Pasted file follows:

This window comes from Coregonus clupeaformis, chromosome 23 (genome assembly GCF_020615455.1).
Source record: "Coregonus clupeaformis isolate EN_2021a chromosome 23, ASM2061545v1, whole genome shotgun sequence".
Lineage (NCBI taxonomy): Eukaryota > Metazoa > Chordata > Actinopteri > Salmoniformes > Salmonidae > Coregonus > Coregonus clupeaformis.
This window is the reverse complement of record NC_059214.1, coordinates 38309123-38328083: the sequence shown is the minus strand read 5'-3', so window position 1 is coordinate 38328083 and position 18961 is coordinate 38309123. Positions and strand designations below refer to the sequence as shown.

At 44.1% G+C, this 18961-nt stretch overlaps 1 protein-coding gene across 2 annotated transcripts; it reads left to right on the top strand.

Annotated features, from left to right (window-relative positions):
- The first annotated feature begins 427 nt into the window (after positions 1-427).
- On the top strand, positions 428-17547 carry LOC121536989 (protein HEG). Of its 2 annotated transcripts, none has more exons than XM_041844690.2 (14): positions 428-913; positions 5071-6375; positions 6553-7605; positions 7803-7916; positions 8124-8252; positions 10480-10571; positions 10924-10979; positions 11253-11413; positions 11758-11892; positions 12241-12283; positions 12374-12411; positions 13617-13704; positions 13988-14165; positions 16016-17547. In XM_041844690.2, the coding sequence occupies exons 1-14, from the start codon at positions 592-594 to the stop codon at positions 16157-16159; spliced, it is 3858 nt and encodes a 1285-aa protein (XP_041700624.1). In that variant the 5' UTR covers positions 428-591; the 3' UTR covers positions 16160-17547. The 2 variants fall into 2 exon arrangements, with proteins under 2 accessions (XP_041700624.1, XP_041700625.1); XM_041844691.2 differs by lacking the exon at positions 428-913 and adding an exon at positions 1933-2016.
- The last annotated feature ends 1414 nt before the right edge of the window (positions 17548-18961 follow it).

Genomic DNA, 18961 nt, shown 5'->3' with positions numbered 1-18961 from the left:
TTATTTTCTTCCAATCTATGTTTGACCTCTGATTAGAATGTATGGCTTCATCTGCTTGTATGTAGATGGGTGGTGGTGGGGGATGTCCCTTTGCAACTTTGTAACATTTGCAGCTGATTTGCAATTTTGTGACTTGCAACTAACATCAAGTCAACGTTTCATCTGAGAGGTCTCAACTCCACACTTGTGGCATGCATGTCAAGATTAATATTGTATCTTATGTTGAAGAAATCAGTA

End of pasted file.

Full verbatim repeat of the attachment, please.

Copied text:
This window comes from Coregonus clupeaformis, chromosome 23 (genome assembly GCF_020615455.1).
Source record: "Coregonus clupeaformis isolate EN_2021a chromosome 23, ASM2061545v1, whole genome shotgun sequence".
Lineage (NCBI taxonomy): Eukaryota > Metazoa > Chordata > Actinopteri > Salmoniformes > Salmonidae > Coregonus > Coregonus clupeaformis.
This window is the reverse complement of record NC_059214.1, coordinates 38309123-38328083: the sequence shown is the minus strand read 5'-3', so window position 1 is coordinate 38328083 and position 18961 is coordinate 38309123. Positions and strand designations below refer to the sequence as shown.

At 44.1% G+C, this 18961-nt stretch overlaps 1 protein-coding gene across 2 annotated transcripts; it reads left to right on the top strand.

Annotated features, from left to right (window-relative positions):
- The first annotated feature begins 427 nt into the window (after positions 1-427).
- On the top strand, positions 428-17547 carry LOC121536989 (protein HEG). Of its 2 annotated transcripts, none has more exons than XM_041844690.2 (14): positions 428-913; positions 5071-6375; positions 6553-7605; positions 7803-7916; positions 8124-8252; positions 10480-10571; positions 10924-10979; positions 11253-11413; positions 11758-11892; positions 12241-12283; positions 12374-12411; positions 13617-13704; positions 13988-14165; positions 16016-17547. In XM_041844690.2, the coding sequence occupies exons 1-14, from the start codon at positions 592-594 to the stop codon at positions 16157-16159; spliced, it is 3858 nt and encodes a 1285-aa protein (XP_041700624.1). In that variant the 5' UTR covers positions 428-591; the 3' UTR covers positions 16160-17547. The 2 variants fall into 2 exon arrangements, with proteins under 2 accessions (XP_041700624.1, XP_041700625.1); XM_041844691.2 differs by lacking the exon at positions 428-913 and adding an exon at positions 1933-2016.
- The last annotated feature ends 1414 nt before the right edge of the window (positions 17548-18961 follow it).

Genomic DNA, 18961 nt, shown 5'->3' with positions numbered 1-18961 from the left:
TTATTTTCTTCCAATCTATGTTTGACCTCTGATTAGAATGTATGGCTTCATCTGCTTGTATGTAGATGGGTGGTGGTGGGGGATGTCCCTTTGCAACTTTGTAACATTTGCAGCTGATTTGCAATTTTGTGACTTGCAACTAACATCAAGTCAACGTTTCATCTGAGAGGTCTCAACTCCACACTTGTGGCATGCATGTCAAGATTAATATTGTATCTTATGTTGAAGAAATCAGTA